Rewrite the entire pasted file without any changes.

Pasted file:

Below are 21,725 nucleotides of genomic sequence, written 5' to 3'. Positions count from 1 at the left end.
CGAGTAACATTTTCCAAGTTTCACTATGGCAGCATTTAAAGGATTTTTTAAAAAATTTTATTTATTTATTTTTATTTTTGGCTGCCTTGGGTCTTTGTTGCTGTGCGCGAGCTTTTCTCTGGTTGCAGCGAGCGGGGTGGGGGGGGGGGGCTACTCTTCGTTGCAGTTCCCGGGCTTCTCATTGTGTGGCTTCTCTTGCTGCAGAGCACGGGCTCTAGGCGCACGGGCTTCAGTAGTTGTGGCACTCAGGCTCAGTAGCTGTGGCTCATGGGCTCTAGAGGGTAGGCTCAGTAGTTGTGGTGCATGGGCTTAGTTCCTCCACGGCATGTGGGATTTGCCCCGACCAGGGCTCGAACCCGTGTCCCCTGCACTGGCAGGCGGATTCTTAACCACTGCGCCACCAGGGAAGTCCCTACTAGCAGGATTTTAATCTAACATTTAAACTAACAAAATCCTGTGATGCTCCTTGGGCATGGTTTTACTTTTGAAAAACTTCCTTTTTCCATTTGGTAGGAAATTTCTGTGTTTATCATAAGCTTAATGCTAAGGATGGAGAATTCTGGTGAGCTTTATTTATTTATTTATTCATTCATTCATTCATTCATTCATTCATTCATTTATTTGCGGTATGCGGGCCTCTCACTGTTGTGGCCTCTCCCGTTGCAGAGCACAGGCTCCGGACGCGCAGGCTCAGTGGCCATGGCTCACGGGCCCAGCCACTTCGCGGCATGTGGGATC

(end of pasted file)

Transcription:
Below are 21,725 nucleotides of genomic sequence, written 5' to 3'. Positions count from 1 at the left end.
CGAGTAACATTTTCCAAGTTTCACTATGGCAGCATTTAAAGGATTTTTTAAAAAATTTTATTTATTTATTTTTATTTTTGGCTGCCTTGGGTCTTTGTTGCTGTGCGCGAGCTTTTCTCTGGTTGCAGCGAGCGGGGTGGGGGGGGGGGGCTACTCTTCGTTGCAGTTCCCGGGCTTCTCATTGTGTGGCTTCTCTTGCTGCAGAGCACGGGCTCTAGGCGCACGGGCTTCAGTAGTTGTGGCACTCAGGCTCAGTAGCTGTGGCTCATGGGCTCTAGAGGGTAGGCTCAGTAGTTGTGGTGCATGGGCTTAGTTCCTCCACGGCATGTGGGATTTGCCCCGACCAGGGCTCGAACCCGTGTCCCCTGCACTGGCAGGCGGATTCTTAACCACTGCGCCACCAGGGAAGTCCCTACTAGCAGGATTTTAATCTAACATTTAAACTAACAAAATCCTGTGATGCTCCTTGGGCATGGTTTTACTTTTGAAAAACTTCCTTTTTCCATTTGGTAGGAAATTTCTGTGTTTATCATAAGCTTAATGCTAAGGATGGAGAATTCTGGTGAGCTTTATTTATTTATTTATTCATTCATTCATTCATTCATTCATTCATTCATTTATTTGCGGTATGCGGGCCTCTCACTGTTGTGGCCTCTCCCGTTGCAGAGCACAGGCTCCGGACGCGCAGGCTCAGTGGCCATGGCTCACGGGCCCAGCCACTTCGCGGCATGTGGGATC